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Pythia Interview

To celebrate Pi Day, it seems only fitting to pen the tale of Pythia (pronounced pie-thee-ya), so here goes. Once upon a time in a land far away (unless you live in Corwall, then it’s pretty close), there was a bee-yoo-tiful princess named Emily who lived in a castle. After a childhood surrounded by art, music and Victorian gothic literature, Emily joined a band of errant knights on their sacred musical quest. Armed with classical training and various pointy weapons, the intrepid band embarked upon the first leg of their quest in 2009 with Beyond the Veiled Embrace. Now battled-hardened, Pythia return with The Serpent’s Curse, a weapon forged to slay the dragon of musical mediocrity. Mission accomplished … hooray! The end.

Sonic Cathedral’s Robin Stryker sat down with Pythia’s vocalist, Emily Alice Ovenden, for a freewheeling chat about The Serpent’s Curse, bollocks, legendary monsters and Pythia’s plans for world domination. Dive in to learn what Emily had to say about these topics and much more! And don’t forget to check out the video for their Pythia’s new track, “Betray My Heart.”


Robin:  Good morning, Emily! We’re so glad to have you here to talk about Pythia’s new album, The Serpent’s Curse, which hopefully soon will be hitting US shores. Would you introduce us to the album?

Emily:  Okay well, the new album is called The Serpent’s Curse. It’s taken us three years to make it, and it’s basically ten tracks of very bombastic, full-on British power metal! (laughs)


Robin:  In the three years since Beneath the Veiled Embrace came out, it seems like every single member of Pythia has gone through a major upheaval in their life, whether it was something wonderful like you having a baby or something awful like a loss of a loved one, a major illness or the departure of your bassist Andy.

Emily:  Hrrrmm.

Robin:  The Serpent’s Curse is a darker, heavier album than its predecessor. Did those upheavals have an impact on the tone of the new album?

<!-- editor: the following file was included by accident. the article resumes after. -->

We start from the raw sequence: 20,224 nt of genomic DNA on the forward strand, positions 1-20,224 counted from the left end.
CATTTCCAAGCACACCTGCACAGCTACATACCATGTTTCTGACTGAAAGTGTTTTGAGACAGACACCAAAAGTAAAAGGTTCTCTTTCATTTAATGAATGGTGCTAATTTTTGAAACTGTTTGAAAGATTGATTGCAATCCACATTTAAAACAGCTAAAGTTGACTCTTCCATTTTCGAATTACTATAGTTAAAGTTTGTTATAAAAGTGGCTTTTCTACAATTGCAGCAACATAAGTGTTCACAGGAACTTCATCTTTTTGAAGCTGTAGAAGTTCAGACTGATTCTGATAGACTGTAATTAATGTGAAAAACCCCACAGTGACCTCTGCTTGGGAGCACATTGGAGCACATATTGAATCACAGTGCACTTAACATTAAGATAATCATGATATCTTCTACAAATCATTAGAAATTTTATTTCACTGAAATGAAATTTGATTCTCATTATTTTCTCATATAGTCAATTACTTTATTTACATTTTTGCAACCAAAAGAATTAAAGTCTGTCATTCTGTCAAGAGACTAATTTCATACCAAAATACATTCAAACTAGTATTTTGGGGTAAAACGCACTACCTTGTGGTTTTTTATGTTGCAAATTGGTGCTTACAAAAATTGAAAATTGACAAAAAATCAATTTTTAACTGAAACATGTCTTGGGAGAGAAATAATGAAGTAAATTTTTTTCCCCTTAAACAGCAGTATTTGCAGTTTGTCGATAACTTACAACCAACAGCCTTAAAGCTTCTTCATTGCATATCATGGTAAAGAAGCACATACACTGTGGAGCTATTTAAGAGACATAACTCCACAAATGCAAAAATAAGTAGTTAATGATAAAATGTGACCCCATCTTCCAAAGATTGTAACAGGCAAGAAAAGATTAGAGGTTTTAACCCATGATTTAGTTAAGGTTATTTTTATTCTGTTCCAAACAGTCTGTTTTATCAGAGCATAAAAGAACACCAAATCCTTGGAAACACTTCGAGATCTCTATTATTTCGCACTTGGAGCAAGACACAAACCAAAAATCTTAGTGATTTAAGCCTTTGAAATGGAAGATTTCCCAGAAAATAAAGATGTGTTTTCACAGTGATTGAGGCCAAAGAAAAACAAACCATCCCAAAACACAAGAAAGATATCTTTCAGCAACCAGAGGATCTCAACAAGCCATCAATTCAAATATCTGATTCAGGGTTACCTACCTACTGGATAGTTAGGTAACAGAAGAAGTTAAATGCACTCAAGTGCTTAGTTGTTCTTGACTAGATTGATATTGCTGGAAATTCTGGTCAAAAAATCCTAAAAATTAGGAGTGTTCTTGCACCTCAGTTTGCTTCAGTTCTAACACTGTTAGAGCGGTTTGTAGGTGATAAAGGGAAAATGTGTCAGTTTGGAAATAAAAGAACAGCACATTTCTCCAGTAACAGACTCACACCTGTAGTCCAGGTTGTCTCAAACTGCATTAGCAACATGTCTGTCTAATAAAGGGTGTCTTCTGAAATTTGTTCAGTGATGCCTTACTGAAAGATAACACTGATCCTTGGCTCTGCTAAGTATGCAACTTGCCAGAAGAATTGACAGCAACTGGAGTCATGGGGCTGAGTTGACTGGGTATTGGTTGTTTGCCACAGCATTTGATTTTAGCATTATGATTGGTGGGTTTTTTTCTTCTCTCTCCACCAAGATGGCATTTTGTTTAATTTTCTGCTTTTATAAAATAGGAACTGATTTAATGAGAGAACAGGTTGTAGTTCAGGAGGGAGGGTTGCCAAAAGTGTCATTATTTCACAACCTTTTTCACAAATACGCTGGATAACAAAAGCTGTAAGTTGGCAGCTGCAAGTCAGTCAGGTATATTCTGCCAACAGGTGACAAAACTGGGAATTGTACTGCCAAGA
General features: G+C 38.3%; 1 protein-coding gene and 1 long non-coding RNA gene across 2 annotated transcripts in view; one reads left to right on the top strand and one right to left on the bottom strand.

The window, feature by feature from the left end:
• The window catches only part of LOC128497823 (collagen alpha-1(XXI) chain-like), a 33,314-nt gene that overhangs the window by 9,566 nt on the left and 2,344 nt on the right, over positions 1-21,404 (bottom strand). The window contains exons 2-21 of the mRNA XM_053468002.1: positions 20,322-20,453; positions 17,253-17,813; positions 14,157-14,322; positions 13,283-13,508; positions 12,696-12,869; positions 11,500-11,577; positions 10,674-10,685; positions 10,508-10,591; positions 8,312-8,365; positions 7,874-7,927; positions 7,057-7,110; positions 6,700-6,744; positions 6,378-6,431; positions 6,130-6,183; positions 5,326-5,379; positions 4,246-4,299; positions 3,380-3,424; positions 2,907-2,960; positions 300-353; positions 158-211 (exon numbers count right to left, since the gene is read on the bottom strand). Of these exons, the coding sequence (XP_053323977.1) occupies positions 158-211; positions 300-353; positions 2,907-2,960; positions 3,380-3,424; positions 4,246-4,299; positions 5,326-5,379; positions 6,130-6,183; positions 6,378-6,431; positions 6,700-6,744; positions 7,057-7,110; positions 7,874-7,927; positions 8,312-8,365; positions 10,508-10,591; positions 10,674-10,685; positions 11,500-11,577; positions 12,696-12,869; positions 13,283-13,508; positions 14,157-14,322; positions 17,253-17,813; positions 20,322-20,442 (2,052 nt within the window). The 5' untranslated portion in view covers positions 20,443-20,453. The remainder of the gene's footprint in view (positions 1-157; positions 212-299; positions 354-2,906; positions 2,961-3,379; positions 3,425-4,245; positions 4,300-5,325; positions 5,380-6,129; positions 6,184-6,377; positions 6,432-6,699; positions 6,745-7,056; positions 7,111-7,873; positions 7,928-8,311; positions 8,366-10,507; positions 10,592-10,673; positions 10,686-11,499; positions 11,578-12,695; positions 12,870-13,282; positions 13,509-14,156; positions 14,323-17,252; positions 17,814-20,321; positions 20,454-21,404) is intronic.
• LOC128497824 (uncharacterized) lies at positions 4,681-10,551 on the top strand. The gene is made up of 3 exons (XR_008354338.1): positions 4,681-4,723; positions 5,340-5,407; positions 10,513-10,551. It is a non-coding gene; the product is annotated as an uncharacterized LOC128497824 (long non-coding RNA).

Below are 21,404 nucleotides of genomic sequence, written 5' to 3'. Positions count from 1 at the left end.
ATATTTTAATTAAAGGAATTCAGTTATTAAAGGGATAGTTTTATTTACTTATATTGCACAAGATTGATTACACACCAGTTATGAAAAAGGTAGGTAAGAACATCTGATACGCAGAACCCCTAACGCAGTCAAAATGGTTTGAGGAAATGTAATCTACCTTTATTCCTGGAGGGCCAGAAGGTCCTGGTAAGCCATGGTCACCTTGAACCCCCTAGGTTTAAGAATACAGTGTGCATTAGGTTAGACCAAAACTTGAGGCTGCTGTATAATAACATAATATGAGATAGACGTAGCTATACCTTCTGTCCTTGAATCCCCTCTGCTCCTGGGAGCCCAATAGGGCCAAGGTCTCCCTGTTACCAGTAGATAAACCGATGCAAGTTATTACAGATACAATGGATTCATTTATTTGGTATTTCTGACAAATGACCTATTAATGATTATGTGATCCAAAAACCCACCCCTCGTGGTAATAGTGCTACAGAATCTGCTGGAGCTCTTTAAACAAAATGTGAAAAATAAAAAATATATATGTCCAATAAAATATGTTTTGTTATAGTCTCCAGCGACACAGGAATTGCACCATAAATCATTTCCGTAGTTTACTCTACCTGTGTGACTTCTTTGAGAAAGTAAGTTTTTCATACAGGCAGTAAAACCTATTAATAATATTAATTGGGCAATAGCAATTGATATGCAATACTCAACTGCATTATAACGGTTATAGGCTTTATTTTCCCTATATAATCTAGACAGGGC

Emily:  I think it had a massive influence on the album … the sort of journey that we as individuals have gone through. Obviously, as you say, we’ve experienced life, death, birth and everything that comes in between those things over the last three years. And I think it really did shape the making of this album and the writing of it.

Robin:  Congratulations on being a new mom! Did you find that your voice has changed as a result?

Emily:  When I was quite heavily pregnant. I sang with the Mediaeval Baebes up until about 7 ½ months pregnant. But after that, because I have a high soprano voice, I found it quite difficult really to hit the top notes. You know, I was singing with the Mediaeval Baebes at this fantastic festival called Troll Festival, which is in Belgium, and I had this sort of moment in the show where I have to hit a really big Top C. It was at that moment that I realized I probably shouldn’t be singing on stage anymore because I opened my mouth, and what normally comes out, didn’t come out. It was this sort of hideous croak. (laughs) And then I was like: “Okay, I think I need to stop singing on stage for the last couple of months.” Since I had the baby, it’s taken a little bit of time to get the support back … to get the diaphragm strong again. But I would say that I’m probably back to singing as normal now.